Mahasthangar (Bogura): Dating back from the 3rd century BC, this is the earliest known city site in the whole of Bengal. One can see the ruins of in early Buddhist monastery near Mahasthangar.
Dinajpur: Ramsagor Lake and the Kantaji Mandir (built in 1722) are two important attractions in this northern district. The Mandir, with mythological decorations in terracotta, depicts the entire story of Mahabharata.
Sixty Domes Mosque (Bagerhat): Built in 1454, with 77 domes, this is the most magnificent and certainly the largest brick mosque of Bangladesh. The mausoleum in memory of the Muslim mystic Khan Jahan Ali is located here. It has been declared as a World Heritage site by UNESCO.
The Sundarbans: A cluster of islands with an approximate area of 600 km form the largest mangrove forest in the world. This is the abode of the Royal Bengal Tiger and a unique place for ecotourism. Only recently it has been declared a World Heritage site by UNESCO.
Mainamati (Cumilla): Here the most important place to visit is Mainamati-Lalmai, an extensive centre of Buddhist culture (7th to 12th century), developed during the Chandra and the Deva dynasties.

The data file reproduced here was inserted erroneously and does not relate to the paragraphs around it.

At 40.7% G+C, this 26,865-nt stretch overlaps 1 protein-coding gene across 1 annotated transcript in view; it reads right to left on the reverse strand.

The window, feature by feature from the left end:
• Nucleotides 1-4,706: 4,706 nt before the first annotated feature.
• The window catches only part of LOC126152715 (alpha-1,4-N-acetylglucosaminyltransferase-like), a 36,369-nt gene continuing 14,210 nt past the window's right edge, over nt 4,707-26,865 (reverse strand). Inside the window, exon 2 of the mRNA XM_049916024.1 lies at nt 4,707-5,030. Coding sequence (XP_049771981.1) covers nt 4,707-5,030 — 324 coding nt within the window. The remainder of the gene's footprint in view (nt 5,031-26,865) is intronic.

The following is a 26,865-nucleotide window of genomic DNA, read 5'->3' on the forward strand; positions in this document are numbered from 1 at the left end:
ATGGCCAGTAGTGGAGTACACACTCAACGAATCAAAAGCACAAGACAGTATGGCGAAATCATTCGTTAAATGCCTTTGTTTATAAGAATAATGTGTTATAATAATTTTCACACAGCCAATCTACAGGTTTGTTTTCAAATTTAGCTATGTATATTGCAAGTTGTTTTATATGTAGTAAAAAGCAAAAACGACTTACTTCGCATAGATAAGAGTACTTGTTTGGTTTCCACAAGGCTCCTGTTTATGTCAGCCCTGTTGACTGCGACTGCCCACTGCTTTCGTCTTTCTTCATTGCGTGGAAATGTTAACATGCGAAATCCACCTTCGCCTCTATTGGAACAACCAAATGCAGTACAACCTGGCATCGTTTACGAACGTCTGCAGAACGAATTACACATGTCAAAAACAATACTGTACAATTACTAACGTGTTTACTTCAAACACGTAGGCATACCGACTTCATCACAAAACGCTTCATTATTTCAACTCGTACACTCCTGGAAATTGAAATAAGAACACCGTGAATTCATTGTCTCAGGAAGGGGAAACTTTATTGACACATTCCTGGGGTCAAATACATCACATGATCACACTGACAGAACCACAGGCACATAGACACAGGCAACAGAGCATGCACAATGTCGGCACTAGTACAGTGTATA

Sylhet: This is the city of two great saints, Hazrat Shah Jalal (RA) and Hazrat Shah Paran (RA). It is a beautiful area with more than 130 tea gardens. Colourful Manipuri and Khasia tribes with their folk dances and distinct culture are added attractions.
Contribution to GDP
Tourism’s contribution to the gross domestic product (GDP) is estimated at 3.02 per cent by the Bangladesh Bureau of Statistics (BBS). This amounts to Tk 76,690.7 crore. The sector also accounted for 8.07 per cent of total employment, according to the BBS’s Tourism Satellite Account 2020, which was based on the data of the fiscal year of 2018-19. So, tourism should be managed as ecotourism that will attract international tourists in Bangladesh.
Ecotourism recognizes the idea of preservation of the nature and the local community’s involvement. Ensuring ecotourism will not only provide quality employment and revenue generation opportunities for local people, but also will impose the preservation of natural resources, environment and the indigenous and/or tribal cultures. Bangladesh is richer than many other countries in its natural, historical and archaeological heritages. However, this fact is not yet reaching the majority of the foreign tourists; as a result, Bangladesh is still its rising stage of flourishing as an ecotourism destination.